Referring to FIGS. 5 and 6, the invention billet is illustrated as mounted in container 14 of press just prior to an extrusion operation. The passage 24 of container 14 is provided in a removable liner 11 for the container. The die assembly 15, which is clamped against the down stream end of liner 11 includes a supporting ring 12 in which is mounted a die 13 supported by a backing ring 19. In its passage from heating means 20 to press 10, billet has layers of glass lubricant 86 and 87 applied to its inner and outer surfaces, respectively. The thickness of outer lubricant layer 87 is substantially equal to the height of the ribs 105, and may be a little greater than the height of the ribs.

When billet 100 is charged into passage 24, the ribs engage the surface of the passage and the larger portion of the outer surface of the billet is spaced from the surface of passage 24. These ribs support and guide the billet in passage 24. The lubricant layer 87 on the outer surface of the billet between the ribs 105 provides sufficient lubricant for assuring easy movement of the billet along passage 24 during the extrusion operation. In this connection, it should be noted that the flutes 49, and consequently the ribs 105, have rounded outer surfaces. Thus, the lubricant layer 87 will cover the major portion of the surface of ribs 105 except for the actual line of contact of each rib with surface 24.

Due to the centering action provided by the ribs 105, better concentricity of extruded tubular products is obtained than with billets having an uninterrupted and somewhat cylindrical outer surface. As obtaining such concentricity is one of the problems in forming tubular extrusions, the invention improvement is thus very important to the quality of extruded tubular products.

While a specific embodiment of the invention has been shown and described in detail to illustrate the application of the invention principles, it will be understood that the invention may be embodied otherwise without departing from such principles.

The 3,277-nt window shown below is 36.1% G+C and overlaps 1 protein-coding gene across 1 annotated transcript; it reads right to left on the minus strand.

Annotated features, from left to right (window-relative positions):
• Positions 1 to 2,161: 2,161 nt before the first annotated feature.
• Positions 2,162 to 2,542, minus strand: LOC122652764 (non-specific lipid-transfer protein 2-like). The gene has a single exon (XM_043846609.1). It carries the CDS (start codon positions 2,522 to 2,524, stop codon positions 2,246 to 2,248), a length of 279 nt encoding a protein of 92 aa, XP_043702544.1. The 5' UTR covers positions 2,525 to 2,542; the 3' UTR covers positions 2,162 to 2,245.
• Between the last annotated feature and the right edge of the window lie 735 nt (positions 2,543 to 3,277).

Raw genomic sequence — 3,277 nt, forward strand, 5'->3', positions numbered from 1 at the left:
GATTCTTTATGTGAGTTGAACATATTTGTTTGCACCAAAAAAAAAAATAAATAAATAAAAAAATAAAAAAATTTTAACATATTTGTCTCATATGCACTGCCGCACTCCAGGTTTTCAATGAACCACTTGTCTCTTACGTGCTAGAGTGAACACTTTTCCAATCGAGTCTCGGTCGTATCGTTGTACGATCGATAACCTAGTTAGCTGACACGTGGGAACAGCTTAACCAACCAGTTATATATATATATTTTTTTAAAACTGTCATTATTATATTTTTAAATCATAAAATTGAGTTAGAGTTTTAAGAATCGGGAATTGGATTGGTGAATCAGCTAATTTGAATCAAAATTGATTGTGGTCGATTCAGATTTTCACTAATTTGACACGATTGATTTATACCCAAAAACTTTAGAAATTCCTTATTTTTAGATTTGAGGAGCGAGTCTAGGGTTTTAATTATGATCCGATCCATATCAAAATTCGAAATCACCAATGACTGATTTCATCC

What is claimed is:

1. An axially pre-compressed and pierced extrud-able metal billet having a generally cylindrical cross-section with circumferentially spaced ribs extending longitudinally of its outer surface and of a height and crosssectional area such that the total volume of the arcuate spaces between said ribs is substantially equal to the volume of lubricant required for continuous lubrication of the outer surface of the billet during the extrusion operation.

2. An axially pre-compressed and pierced extrudable metal billet having a generally cylindrical tubular crosssection with circumferentially spaced, parallel and rectilinear ribs extending longitudinally of its outer surface and of a height and cross-sectional area such that the total volume of the arcuate spaces between said ribs is substantially equal to the volume of lubricant required for continuous lubrication of the outer surface of the billet during the extrusion operation.

References Cited in the file of this patent UNITED STATES PATENTS 52,541 Cushman Feb. 13, 1866 1,049,641 Astfalck Jan. 7, 1913 1,587,933 Barme June 8, 1926 1,761,980 Bundy June 3, 1930 1,767,174 Gathmann June 24, 1930 1,810,041 Gathmann June 16, 1931 1,817,301 Dunsheath Aug. 4, 1931 2,005,175 Adams June 18, 1935 2,406,838 Kepler Sept. 3, 1946 FOREIGN PATENTS 121,354 Australia Apr. 12, 1946

Patent Citations
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US52541 *Feb 13, 1866 Improvement in lightning-rods
US1049641 *Dec 8, 1910Jan 7, 1913Wiland AstfalckHydraulic press for making tubes out of an ingot.
US1587933 *Sep 15, 1924Jun 8, 1926Friedrich BarmeProcess and apparatus for the production of double-walled tubes
US1761980 *Jul 5, 1927Jun 3, 1930Bundy Tubing CoMethod of making finned tubing
US1767174 *Aug 12, 1929Jun 24, 1930Emil GathmannIngot mold and ingot
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US1817301 *Jun 26, 1930Aug 4, 1931Henleys Telegraph Works Co LtdExtrusion of metal pipes and the like
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AU121354B * Title not available
Referenced by
Citing PatentFiling datePublication dateApplicantTitle
US3422648 *Oct 2, 1961Jan 21, 1969Jerome H LemelsonExtrusion apparatus
US3545240 *Oct 25, 1966Dec 8, 1970Baldwin Lima Hamilton CorpBillet for extrusion and method of lubricating the same
US4271240 *Feb 2, 1979Jun 2, 1981Braun Engineering CompanyLobed preparatory blank for cold extruding a cup-shaped article with hollow polygonal interior
US4463058 *Jun 16, 1981Jul 31, 1984Atlantic Richfield CompanySilicon carbide whisker composites
U.S. Classification428/577, 428/586
International ClassificationB21C23/32, B21C23/00
Cooperative ClassificationB21C23/32
European ClassificationB21C23/32